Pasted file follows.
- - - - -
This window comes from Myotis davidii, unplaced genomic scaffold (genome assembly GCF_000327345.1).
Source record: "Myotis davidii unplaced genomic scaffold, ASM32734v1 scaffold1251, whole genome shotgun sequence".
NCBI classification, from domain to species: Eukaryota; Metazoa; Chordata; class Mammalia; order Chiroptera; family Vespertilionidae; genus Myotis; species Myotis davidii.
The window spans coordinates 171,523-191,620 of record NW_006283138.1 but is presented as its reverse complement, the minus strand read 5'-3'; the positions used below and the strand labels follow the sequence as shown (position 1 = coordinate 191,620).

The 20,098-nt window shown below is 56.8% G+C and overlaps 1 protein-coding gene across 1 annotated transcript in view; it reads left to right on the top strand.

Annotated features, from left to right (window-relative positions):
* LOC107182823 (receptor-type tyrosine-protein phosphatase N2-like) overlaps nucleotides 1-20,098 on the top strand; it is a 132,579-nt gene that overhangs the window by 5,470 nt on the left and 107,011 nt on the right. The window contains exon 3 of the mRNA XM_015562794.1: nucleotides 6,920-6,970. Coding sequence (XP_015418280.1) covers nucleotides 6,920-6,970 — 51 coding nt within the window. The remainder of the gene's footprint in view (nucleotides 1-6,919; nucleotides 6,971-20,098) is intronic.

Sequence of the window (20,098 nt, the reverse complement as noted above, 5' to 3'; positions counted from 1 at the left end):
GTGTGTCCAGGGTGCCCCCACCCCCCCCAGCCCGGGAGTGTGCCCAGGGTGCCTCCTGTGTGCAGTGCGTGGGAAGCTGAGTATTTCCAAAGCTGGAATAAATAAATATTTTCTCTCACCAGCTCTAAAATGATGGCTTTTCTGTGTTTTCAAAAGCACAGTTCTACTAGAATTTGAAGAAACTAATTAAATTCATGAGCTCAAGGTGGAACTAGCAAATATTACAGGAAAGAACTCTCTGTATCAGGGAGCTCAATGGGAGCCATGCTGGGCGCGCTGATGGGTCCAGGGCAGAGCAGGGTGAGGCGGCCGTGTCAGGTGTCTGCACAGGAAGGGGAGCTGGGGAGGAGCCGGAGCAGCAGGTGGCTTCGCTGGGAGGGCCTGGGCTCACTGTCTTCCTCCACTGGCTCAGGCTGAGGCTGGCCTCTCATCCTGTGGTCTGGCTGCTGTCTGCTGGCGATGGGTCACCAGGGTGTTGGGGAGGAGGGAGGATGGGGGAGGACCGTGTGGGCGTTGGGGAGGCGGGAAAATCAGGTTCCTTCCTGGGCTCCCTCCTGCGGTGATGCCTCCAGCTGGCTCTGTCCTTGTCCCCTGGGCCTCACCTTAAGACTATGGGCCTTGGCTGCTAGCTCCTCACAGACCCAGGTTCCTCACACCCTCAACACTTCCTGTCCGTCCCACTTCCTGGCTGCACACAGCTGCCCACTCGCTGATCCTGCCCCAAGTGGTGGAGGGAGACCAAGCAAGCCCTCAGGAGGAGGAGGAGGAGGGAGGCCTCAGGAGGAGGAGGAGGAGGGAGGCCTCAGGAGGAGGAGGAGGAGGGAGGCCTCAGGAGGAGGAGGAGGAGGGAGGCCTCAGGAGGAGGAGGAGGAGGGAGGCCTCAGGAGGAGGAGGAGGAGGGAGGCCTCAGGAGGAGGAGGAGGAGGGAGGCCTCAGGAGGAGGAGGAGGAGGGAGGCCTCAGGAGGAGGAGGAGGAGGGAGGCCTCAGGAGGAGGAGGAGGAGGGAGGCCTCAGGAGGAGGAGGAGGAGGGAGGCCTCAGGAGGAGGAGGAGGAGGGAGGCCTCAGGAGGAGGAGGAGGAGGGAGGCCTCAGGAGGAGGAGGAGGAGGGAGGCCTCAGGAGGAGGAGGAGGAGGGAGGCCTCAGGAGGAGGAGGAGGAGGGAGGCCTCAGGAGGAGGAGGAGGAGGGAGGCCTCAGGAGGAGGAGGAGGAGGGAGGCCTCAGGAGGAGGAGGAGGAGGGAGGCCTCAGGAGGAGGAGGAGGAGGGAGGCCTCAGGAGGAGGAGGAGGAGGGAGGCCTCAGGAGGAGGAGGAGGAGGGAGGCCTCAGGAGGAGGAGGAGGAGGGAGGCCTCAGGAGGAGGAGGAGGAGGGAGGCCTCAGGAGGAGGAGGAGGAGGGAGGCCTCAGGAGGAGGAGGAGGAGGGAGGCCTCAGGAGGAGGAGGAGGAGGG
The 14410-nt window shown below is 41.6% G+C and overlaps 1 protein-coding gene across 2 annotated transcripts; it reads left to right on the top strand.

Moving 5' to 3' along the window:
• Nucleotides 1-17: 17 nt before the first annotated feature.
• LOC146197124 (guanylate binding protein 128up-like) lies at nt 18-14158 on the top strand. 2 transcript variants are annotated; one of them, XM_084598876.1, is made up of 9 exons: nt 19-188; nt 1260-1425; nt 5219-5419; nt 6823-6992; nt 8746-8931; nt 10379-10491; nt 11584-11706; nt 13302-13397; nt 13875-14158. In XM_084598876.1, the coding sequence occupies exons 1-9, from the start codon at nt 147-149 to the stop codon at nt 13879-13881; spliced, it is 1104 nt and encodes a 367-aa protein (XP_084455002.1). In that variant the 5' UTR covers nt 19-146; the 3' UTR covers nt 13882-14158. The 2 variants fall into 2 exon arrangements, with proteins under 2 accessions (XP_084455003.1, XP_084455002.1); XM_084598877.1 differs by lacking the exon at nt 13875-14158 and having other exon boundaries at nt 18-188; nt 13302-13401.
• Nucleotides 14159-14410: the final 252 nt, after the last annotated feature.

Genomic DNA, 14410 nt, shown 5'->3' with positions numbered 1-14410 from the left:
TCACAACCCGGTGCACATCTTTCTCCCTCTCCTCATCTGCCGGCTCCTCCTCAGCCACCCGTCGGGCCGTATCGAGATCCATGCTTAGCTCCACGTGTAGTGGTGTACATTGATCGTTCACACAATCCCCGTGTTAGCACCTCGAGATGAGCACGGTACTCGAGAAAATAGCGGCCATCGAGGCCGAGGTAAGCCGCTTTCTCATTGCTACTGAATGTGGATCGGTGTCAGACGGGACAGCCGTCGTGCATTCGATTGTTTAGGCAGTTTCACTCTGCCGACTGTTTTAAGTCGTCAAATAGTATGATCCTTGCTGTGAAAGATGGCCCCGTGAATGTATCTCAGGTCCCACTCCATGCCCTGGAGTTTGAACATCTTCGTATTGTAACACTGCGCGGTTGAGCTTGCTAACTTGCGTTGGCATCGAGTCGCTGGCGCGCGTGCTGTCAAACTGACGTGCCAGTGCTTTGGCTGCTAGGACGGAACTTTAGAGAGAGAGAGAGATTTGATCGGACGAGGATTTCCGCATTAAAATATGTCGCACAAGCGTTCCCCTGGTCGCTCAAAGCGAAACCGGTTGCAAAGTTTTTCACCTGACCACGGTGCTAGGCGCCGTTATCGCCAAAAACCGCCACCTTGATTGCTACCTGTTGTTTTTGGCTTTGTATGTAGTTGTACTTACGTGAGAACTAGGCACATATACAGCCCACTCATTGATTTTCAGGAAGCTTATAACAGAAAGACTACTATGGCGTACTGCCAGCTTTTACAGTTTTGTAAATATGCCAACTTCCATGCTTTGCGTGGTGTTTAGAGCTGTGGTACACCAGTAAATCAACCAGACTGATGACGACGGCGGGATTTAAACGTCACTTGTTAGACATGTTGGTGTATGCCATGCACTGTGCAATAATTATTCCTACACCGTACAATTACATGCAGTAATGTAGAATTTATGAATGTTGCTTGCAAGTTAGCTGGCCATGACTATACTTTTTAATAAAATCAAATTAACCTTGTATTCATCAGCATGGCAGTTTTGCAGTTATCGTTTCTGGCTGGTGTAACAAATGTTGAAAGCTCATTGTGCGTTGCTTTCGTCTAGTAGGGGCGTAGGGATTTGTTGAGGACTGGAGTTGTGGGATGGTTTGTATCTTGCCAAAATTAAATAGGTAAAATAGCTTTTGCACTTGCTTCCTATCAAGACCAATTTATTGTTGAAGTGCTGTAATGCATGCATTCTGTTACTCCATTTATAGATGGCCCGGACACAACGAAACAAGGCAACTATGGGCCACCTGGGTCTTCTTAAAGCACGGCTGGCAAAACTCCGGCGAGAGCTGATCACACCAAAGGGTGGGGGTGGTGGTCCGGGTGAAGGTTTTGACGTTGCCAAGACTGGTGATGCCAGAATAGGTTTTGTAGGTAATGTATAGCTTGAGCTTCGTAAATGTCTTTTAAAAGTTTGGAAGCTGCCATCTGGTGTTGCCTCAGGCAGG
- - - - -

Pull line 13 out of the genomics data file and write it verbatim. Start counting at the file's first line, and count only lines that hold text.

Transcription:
• LOC146197124 (guanylate binding protein 128up-like) lies at nt 18-14158 on the top strand. 2 transcript variants are annotated; one of them, XM_084598876.1, is made up of 9 exons: nt 19-188; nt 1260-1425; nt 5219-5419; nt 6823-6992; nt 8746-8931; nt 10379-10491; nt 11584-11706; nt 13302-13397; nt 13875-14158. In XM_084598876.1, the coding sequence occupies exons 1-9, from the start codon at nt 147-149 to the stop codon at nt 13879-13881; spliced, it is 1104 nt and encodes a 367-aa protein (XP_084455002.1). In that variant the 5' UTR covers nt 19-146; the 3' UTR covers nt 13882-14158. The 2 variants fall into 2 exon arrangements, with proteins under 2 accessions (XP_084455003.1, XP_084455002.1); XM_084598877.1 differs by lacking the exon at nt 13875-14158 and having other exon boundaries at nt 18-188; nt 13302-13401.